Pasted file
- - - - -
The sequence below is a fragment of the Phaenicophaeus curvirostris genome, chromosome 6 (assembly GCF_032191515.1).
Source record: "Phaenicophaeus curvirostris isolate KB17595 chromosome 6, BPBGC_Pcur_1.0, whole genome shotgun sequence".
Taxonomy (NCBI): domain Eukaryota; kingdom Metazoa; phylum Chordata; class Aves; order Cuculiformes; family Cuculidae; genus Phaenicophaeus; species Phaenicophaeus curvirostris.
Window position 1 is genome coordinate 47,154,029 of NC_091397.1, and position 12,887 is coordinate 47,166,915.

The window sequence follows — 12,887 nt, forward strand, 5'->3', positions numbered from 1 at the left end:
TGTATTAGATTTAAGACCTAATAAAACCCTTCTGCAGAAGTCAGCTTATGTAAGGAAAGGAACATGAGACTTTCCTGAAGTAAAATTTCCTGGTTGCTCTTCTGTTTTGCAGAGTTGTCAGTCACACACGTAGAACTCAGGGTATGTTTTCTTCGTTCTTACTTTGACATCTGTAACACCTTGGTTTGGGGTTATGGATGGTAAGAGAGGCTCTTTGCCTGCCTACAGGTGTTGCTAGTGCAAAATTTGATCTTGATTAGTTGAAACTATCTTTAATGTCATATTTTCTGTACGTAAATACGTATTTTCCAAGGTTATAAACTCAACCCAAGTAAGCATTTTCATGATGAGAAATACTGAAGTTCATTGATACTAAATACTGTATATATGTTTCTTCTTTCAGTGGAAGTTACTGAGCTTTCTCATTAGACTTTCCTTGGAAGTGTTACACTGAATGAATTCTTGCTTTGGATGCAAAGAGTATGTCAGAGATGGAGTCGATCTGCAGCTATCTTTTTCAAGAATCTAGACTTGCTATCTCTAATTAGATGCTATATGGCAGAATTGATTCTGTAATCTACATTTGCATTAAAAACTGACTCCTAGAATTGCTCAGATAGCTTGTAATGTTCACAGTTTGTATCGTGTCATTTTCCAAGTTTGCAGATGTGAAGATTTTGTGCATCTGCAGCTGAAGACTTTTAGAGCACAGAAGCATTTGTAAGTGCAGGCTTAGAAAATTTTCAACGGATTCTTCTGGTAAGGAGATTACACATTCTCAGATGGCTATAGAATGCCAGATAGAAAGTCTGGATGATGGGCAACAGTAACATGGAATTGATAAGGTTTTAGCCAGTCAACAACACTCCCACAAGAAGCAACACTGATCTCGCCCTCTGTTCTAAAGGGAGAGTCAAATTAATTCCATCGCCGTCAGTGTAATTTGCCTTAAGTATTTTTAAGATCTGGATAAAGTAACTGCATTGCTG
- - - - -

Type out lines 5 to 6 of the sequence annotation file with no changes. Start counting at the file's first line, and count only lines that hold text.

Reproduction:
The window sequence follows — 12,887 nt, forward strand, 5'->3', positions numbered from 1 at the left end:
TGTATTAGATTTAAGACCTAATAAAACCCTTCTGCAGAAGTCAGCTTATGTAAGGAAAGGAACATGAGACTTTCCTGAAGTAAAATTTCCTGGTTGCTCTTCTGTTTTGCAGAGTTGTCAGTCACACACGTAGAACTCAGGGTATGTTTTCTTCGTTCTTACTTTGACATCTGTAACACCTTGGTTTGGGGTTATGGATGGTAAGAGAGGCTCTTTGCCTGCCTACAGGTGTTGCTAGTGCAAAATTTGATCTTGATTAGTTGAAACTATCTTTAATGTCATATTTTCTGTACGTAAATACGTATTTTCCAAGGTTATAAACTCAACCCAAGTAAGCATTTTCATGATGAGAAATACTGAAGTTCATTGATACTAAATACTGTATATATGTTTCTTCTTTCAGTGGAAGTTACTGAGCTTTCTCATTAGACTTTCCTTGGAAGTGTTACACTGAATGAATTCTTGCTTTGGATGCAAAGAGTATGTCAGAGATGGAGTCGATCTGCAGCTATCTTTTTCAAGAATCTAGACTTGCTATCTCTAATTAGATGCTATATGGCAGAATTGATTCTGTAATCTACATTTGCATTAAAAACTGACTCCTAGAATTGCTCAGATAGCTTGTAATGTTCACAGTTTGTATCGTGTCATTTTCCAAGTTTGCAGATGTGAAGATTTTGTGCATCTGCAGCTGAAGACTTTTAGAGCACAGAAGCATTTGTAAGTGCAGGCTTAGAAAATTTTCAACGGATTCTTCTGGTAAGGAGATTACACATTCTCAGATGGCTATAGAATGCCAGATAGAAAGTCTGGATGATGGGCAACAGTAACATGGAATTGATAAGGTTTTAGCCAGTCAACAACACTCCCACAAGAAGCAACACTGATCTCGCCCTCTGTTCTAAAGGGAGAGTCAAATTAATTCCATCGCCGTCAGTGTAATTTGCCTTAAGTATTTTTAAGATCTGGATAAAGTAACTGCATTGCTG